Two, another way to take paid leave if you are in a hostile environment is to save it up until your contract is about to expire and use it at the end of your contract if you’re not renewing. Based on the number of days you have, just give notice that you will taking these days at the end. If the employer refuses, just take them.
If the employer doesn’t pay you for them or punishes you financially in other ways, you can deal with it as unpaid wages through the Labour Standards Office or your Union. We find that the Labour Standards Office isn’t bad when dealing with unpaid wages. It’s no guarantee, but it beats being harassed while still working there.
Next, we get into the issue of paid leave for our many members working in universities and non-eikaiwa schools. To be clear, paid leave also applies to these workers, both full and part time, but we have two types of members in these workplaces.
The first type are those part timers that are paid only for their working time (i.e. not paid during summer or winter holidays or non-teaching days). In this case the advice given above is what we’d say applies to you.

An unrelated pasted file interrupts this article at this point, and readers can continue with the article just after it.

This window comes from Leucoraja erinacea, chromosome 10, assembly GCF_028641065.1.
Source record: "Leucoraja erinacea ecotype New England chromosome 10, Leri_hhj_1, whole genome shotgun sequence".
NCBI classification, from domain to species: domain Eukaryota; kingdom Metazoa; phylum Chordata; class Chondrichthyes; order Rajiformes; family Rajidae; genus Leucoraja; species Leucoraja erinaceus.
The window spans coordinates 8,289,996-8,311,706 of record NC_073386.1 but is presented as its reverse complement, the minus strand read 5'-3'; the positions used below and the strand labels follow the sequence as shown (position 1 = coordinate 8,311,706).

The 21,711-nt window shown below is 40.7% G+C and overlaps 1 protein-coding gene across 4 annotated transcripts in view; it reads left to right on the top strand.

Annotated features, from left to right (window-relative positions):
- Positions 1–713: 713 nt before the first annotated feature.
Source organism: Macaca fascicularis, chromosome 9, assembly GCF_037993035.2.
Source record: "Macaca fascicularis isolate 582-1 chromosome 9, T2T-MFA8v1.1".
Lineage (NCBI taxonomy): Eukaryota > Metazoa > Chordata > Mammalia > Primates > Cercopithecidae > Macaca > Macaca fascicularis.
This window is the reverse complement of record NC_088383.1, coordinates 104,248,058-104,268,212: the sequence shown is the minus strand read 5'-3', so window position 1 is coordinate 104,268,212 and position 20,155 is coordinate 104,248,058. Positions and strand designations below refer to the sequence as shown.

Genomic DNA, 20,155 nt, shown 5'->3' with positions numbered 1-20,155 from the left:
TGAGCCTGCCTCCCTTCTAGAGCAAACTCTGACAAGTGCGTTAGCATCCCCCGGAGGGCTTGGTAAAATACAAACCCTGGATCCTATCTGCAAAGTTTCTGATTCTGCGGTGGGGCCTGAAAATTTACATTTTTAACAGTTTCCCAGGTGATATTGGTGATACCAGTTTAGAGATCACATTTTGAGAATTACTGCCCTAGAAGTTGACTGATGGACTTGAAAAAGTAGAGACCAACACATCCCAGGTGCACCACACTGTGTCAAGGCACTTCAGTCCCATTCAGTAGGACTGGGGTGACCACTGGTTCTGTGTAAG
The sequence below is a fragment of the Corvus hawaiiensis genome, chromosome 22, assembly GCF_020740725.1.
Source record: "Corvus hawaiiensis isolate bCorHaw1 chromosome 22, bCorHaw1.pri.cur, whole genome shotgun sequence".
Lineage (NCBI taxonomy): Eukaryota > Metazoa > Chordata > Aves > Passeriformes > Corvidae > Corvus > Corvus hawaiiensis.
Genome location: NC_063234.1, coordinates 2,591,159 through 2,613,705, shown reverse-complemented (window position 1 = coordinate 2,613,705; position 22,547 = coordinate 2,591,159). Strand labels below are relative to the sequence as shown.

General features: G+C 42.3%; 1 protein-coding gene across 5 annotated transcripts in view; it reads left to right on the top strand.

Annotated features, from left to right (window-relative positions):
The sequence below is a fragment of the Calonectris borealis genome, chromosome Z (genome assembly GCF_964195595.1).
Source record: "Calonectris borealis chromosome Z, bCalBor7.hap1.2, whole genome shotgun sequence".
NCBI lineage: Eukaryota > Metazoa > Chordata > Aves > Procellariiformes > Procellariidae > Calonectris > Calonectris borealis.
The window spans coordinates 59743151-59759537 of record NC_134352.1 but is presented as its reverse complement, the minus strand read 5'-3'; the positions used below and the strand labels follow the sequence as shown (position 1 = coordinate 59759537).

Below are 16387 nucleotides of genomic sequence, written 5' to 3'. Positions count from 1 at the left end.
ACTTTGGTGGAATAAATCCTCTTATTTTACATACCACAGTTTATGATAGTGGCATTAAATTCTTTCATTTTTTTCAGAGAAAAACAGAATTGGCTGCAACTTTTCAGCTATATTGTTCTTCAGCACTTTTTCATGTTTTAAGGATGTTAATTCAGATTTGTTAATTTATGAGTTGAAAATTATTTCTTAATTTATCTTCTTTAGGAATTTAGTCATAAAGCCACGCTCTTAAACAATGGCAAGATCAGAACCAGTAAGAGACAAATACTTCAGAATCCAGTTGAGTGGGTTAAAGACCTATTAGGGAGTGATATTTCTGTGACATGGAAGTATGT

The second type is much trickier; that is those teachers both full and part time who have lots of paid non-teaching days already. Again, just to be clear, paid leave also applies to these workers, but how to best use these days is a difficult question. Why?
There is a danger here that too much use of paid leave during teaching days may lead to a situation where the employer just decides that, for example, instead of having time off in the summer, you will attend work and stare at the wall. Can they do this? We would argue that an employer cannot just change ‘traditional’ working practices, but it would be hard to fight back against this, especially in a workplace with no union.
So how can you deal with this issue if you are in this group of workers. We would suggest that you take no unilateral action without your coworkers. You do not want to end up in a situation without your coworkers support and even endanger their other summer and winter holidays, etc. Together with your coworkers and the union, work out a plan of action and decide how to deal with it as a group.
Our long history as a union has shown us the the difference between the law and reality, especially since the Labour Standards Office is not very good at protecting you if you make a claim while still working for the company. We believe that the first step in protecting your rights, even those granted by law, is to talk to union, talk to your coworkers, and make your demands together.